But Pittsburgh (2-3) needed to pick up the pace after a brief hiatus, and Panthers coach Dave Wannstedt had the perfect drill. It seems that Navy (3-2) likes to cut-block the opposition's defensive linemen, and Wannstedt noted that the only way to get ready was to practice the drill under live conditions.
"It takes a little more time to prepare for this, so getting ready for them on a short week would have been real tough,'' Wannstedt said. "It's not as much what you're doing on defense. It's really trying to get some offensive execution so that you're prepared for it. That's the biggest challenge.
"So, we had our defensive linemen wear shin guards, and we had offensive linemen cutting (them) full speed in practice. We had two cases that were close to me standing here saying that we've got two more guys redshirting. But there's no way to get ready for this other than to do it full speed.''
Pitt had several solid practices this week to prepare, and that was necessary for the Panthers to get back on track against the Midshipmen.
"With the style of offense and defense that they run, it is different than what most people do, so the extra work will come in handy,'' Wannstedt said. "It's challenging, but we have spent a lot of time with the execution of it.
"Since it's an option team, it's real critical not to just run plays, but you have to keep the proper distance between the quarterback and running backs. Also, they cut (block) right across the line of scrimmage on every play. So, we had to work real hard on that aspect in practice.''
With the problems that Pitt has been having on offense, it can't afford to let Navy get its offense in high gear. The Midshipmen can control the clock if that happens, 8-9 minutes per drive, which wouldn't give the Panthers much of a chance to score with their popgun attack.
"We have to be precise on every series,'' Pitt offensive coordinator Matt Cavanaugh said. "We can't waste any possessions. I saw one possession on a tape and then I noticed we were in the second quarter.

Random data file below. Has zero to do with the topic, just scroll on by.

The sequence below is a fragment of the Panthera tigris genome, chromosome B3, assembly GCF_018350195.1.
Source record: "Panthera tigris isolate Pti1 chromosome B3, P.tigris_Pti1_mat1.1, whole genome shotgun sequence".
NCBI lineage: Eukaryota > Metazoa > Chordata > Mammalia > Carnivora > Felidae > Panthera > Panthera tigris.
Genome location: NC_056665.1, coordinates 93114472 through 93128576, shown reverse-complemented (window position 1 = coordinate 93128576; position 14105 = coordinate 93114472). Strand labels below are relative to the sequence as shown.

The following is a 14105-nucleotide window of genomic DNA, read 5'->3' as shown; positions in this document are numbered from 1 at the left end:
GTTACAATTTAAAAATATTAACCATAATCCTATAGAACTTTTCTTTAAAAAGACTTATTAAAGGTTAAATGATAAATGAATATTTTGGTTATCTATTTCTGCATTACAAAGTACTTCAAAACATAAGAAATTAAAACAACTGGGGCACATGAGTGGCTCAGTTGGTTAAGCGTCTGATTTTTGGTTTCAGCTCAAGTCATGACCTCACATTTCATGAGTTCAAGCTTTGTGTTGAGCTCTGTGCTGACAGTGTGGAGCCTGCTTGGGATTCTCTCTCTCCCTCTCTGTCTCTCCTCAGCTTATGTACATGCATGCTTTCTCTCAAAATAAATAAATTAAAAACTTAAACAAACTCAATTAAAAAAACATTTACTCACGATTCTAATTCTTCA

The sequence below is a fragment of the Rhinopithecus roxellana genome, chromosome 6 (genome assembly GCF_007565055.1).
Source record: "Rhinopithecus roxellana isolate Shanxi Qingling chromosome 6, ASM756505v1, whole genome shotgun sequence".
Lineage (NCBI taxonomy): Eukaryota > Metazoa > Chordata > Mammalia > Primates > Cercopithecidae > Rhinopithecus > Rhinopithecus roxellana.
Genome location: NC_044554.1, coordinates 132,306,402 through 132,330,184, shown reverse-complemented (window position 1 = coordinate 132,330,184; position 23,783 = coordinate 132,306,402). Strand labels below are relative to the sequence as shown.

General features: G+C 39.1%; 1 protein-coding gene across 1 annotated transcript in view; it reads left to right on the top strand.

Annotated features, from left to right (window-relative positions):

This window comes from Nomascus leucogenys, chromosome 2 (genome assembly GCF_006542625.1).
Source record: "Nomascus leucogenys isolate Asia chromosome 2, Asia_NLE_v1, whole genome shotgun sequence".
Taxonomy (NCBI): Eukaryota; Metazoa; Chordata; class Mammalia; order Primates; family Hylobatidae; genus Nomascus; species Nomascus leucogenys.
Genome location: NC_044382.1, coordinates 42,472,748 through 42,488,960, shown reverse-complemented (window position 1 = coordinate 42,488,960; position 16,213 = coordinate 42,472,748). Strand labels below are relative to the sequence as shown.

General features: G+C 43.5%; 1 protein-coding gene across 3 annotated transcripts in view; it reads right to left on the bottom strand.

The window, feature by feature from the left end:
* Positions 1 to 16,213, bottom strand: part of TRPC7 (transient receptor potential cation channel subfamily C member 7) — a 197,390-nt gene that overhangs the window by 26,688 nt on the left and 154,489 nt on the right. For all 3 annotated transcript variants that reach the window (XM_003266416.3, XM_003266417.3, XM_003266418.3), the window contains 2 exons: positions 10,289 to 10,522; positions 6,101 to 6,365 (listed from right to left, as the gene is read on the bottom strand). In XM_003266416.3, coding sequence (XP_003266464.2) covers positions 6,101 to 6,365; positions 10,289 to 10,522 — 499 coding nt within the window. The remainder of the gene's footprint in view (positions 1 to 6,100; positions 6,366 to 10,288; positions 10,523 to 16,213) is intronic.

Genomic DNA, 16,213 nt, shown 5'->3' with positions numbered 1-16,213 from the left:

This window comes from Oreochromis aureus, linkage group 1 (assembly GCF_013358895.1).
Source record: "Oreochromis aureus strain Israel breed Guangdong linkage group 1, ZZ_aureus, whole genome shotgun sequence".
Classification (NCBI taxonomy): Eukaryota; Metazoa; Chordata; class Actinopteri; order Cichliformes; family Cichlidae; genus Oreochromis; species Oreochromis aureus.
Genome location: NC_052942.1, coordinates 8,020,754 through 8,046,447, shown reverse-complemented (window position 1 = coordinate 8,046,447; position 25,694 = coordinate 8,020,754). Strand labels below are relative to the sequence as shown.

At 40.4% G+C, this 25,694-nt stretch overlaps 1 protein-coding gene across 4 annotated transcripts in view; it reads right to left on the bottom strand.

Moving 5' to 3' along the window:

"So, I think it's imperative that we don't go three-and-out and put the ball back in their hands because they can control the ball and the clock and give us limited opportunities. So, we want to be the team to hold onto the ball, taking time off the clock and scoring points.''
Navy's offense utilizes the fullback dive play to perfection, which Wannstedt said the Midshipmen will run "30 times in a row'' if the Panthers don't show an ability to stop it. Navy has an excellent fullback in Eric Kettani, who averages more than six yards per carry with 318 yards rushing, but the top rusher is quarterback Kaipo-Noa Kaheaku-Enhada with 418 yards and seven scores.
But Pitt won't be able to key on either, because the triple-option allows an offense to spread the ball around, and the Midshipmen take full advantage. Navy has five players who have average at least 40 yards rushing per game and is second in the nation with 348 yards rushing per game.
"I watched film on them a lot,'' sophomore cornerback Aaron Berry said. "They run the option real well, and they're going to keep running it. So, we have to tackle real well. And for me, I just have to make sure I don't come up one time, and they step back and hit a pass. That's the main thing.
"They don't throw a lot, but they pick their spots. When teams think they're not going to pass, they can hit a big one. So, we just have to play disciplined and make all our fits properly, and I think we'll be all right. We just have to keep working hard, and hopefully we'll get this thing turned around.''
Kaheaku-Enhada has completed 53 percent of his passes and thrown for 460 yards with an average of 17 yards per completion.
"That's why we have to be disciplined against the triple-option,'' Wannstedt said. "They can hit a big pass if we're not disciplined.''
So, it's a good thing that the Panthers had extra time to work on defending Navy's triple-option offense.
Pitt's Defense Must Stop Triple-Option
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